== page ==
Thoughts on the 1977 School Bus as a Cat House

I’ve been scratching under my hat over a number of issues regarding that old school bus as a potential escape route, studying pictures taken last time in town.  Wondering how a person might get around various problems.

One that jumps out immediately is the fact there’s no way of locking the doors, either the front, or the emergency door.  So a person who didn’t fix that problem wouldn’t want to be a sound sleeper.  Or go off out-of-sight of it if he had anything inside he wanted there when he got back.

Another is that no obvious place to mount a spare tire seems to be included in the design. I suppose a person might rig a way to keep one on the roof if there’s no place underneath to hang it. 

Those wheels appear to weigh 75 pounds or more, though, so getting them up there would be a growth experience.

Interestingly, there appears to be an old Volkswagen living underneath there.

Evidently it was retrofitted to power a huge refrigeration air conditioning complex above the rows of seats, both sides.  My thought is that the shelves are nice, but the refrigerator is gonna have to come out.  Maybe the VW engine, too, so’s to make room for a spare tire.

Meanwhile, the windows don’t lock shut and some screens would have to be rigged to keep insects out and provide a disincentive for cats jumping out open windows to explore the highway.

I’ve always wanted something with a lot of switches to try to figure out as I drive along.

Nothing about it, I reckons, that can’t be overcome, but a challenge or two if the thing decides to jump into my life.

[I was watching for a place in here to use the word ‘footfeet’ because it’s such a novel piece of language history involving automobiles.  For the unaware, people used to call the brake, clutch and throttle pedals ‘footfeet’.  But there’s not a lot I can think of to say about the footfeet of this bus.  Hmmm, except,]

The footfeet appear to be intact, adequate and functional.

Old Jules

20 responses to “Thoughts on the 1977 School Bus as a Cat House

  1. Sounds like you found a challenging project! I am sure you will work wonders though!

  2. Oh, you mean a cat-house for cats. You had me excited there!

  3. I would think twice before removing the AC. That may come in handy.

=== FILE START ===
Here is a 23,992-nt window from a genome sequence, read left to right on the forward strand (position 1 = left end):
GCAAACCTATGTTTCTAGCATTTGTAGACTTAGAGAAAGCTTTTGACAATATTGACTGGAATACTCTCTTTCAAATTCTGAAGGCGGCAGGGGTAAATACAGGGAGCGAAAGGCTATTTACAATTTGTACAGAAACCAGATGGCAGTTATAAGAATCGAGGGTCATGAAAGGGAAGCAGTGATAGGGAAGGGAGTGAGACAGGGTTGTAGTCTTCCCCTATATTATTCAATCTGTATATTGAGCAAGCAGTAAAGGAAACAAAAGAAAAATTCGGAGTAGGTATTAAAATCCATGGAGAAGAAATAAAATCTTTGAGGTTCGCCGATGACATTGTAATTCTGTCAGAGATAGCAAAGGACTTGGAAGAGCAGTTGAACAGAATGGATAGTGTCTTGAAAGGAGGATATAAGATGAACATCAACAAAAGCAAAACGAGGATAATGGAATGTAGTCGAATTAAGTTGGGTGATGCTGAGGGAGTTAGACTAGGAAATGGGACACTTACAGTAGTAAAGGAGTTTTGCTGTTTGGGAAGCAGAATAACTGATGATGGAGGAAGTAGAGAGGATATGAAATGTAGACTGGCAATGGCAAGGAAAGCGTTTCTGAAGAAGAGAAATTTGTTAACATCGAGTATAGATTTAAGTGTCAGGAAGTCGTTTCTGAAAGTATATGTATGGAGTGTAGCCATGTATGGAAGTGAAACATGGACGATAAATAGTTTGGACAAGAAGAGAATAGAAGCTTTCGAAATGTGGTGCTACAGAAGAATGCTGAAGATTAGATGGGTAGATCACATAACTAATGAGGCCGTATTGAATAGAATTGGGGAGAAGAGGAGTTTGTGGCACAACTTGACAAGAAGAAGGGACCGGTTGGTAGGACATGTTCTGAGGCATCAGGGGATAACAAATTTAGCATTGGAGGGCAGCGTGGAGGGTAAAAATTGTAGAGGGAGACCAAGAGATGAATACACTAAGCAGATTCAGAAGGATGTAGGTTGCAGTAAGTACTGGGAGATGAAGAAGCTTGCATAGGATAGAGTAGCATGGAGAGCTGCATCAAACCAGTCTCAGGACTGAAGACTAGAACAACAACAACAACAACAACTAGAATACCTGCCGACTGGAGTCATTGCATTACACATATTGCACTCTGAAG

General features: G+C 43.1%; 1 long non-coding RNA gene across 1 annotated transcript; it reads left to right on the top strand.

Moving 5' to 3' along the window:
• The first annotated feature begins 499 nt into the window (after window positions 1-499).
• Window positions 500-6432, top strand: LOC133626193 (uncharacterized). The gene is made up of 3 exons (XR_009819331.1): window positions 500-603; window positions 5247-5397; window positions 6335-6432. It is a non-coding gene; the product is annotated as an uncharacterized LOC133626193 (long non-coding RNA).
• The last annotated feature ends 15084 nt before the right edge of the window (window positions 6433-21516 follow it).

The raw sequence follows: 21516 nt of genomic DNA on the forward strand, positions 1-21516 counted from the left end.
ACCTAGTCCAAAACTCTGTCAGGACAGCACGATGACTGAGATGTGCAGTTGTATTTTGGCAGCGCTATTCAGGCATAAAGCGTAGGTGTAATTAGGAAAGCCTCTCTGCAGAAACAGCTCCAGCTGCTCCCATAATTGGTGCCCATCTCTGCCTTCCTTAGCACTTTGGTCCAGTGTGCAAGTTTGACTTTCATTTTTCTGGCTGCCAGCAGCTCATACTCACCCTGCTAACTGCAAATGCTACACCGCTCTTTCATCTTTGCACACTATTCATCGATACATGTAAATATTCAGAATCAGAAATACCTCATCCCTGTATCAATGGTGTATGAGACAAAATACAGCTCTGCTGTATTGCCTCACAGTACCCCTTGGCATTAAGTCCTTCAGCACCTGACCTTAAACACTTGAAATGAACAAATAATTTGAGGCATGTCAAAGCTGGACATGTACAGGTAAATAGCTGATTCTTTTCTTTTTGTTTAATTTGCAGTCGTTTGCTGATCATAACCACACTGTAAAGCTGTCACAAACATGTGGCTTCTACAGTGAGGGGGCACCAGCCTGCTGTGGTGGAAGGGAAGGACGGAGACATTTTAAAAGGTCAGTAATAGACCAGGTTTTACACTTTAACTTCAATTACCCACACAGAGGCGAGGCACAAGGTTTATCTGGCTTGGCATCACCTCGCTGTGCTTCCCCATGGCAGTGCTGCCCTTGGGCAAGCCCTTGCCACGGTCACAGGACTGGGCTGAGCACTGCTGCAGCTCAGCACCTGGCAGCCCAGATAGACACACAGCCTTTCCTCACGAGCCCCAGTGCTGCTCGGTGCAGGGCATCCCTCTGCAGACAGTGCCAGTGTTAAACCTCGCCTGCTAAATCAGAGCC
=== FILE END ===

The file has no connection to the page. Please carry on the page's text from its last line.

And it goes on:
4. Think you got ya a real doable project there.. Shoot, pull that VW engine and save it,most likely has some real value to someone, that and the big AC unit you say you don’tneed ( how you gonna heat and cool that thing? Swamp coolers?

  5. Is it diesel? you can rig it to burn on peanut oil. Those biodiesel reactors arent rocket science either.

    And if you built the oil tanks/filters/dewatering system to be flat you could stick em on the roof with the tire… and you are in the desert so maybe passive solar dewatering of waste oil is in order too. The only problem with that is you would want a pump in order to get the oil up there. One more thing to break. But hey then you can fix it.

    • arifmvega: It’s a gasoline engine. Big V8. But if it comes into my hands I expect it will develop some non-traditional approaches to a number of issues as time and money allow. Gracias, J

  6. Looks easy enough to bolt the tire onto the front too.

  7. Evap coolers don’t work in the Houston area and a lot of other places that have humidity.

  8. You will need a cushion for the front seat. 🙂

  9. This would be like having 3 or 4 kids. I’m a “Chevy Man” but stay away from this. Nothing but trouble.

    • One Fly: I welcome the input. Considering it all. But I’m also faced with a pair of vicegrips demanding escape and evasion concepts to include four felines. Gracias, J

  10. Christopher Rowland

    Hey Old Jules, I have pretty much the exact same bus (76 c60, bluebird) that is converted to a motorhome. Mine has a spare tire in the cabinet underneath (it slides out, and does weigh a tone). The dualies in the back are attached to each other (split rims) so even heavier. Also, if you close the front door all the way, it is essentially locked. And the back door has a lock on it, so you CAN lock yourself in there if you want to. It’s a great thing for me and my wife and four kids, we go camping in it and the rest of the time I use it to haul lumber around. One downside, I found, is that it gets about 7mpg, although if yours is not geared as low as mine, you might get better mileage, but don’t expect much. Anyway, I love mine. Paid 3500 for it a few years ago.

  11. You are one of the only people that I have ben able to find with the same year and model of this bus!
    I was wondering if you were able to figure out the switch box at all? I plan to rewire most everything in there.
    I have been looking around for some wiring diagrams and I sadly haven’t found anything helpful.
    Hope to hear back from you soon!

    All the best,
    Aytu Campese

Leave a Reply

Fill in your details below or click an icon to log in: Logo

You are commenting using your account. Log Out /  Change )

Twitter picture

You are commenting using your Twitter account. Log Out /  Change )

Facebook photo

You are commenting using your Facebook account. Log Out /  Change )

Connecting to %s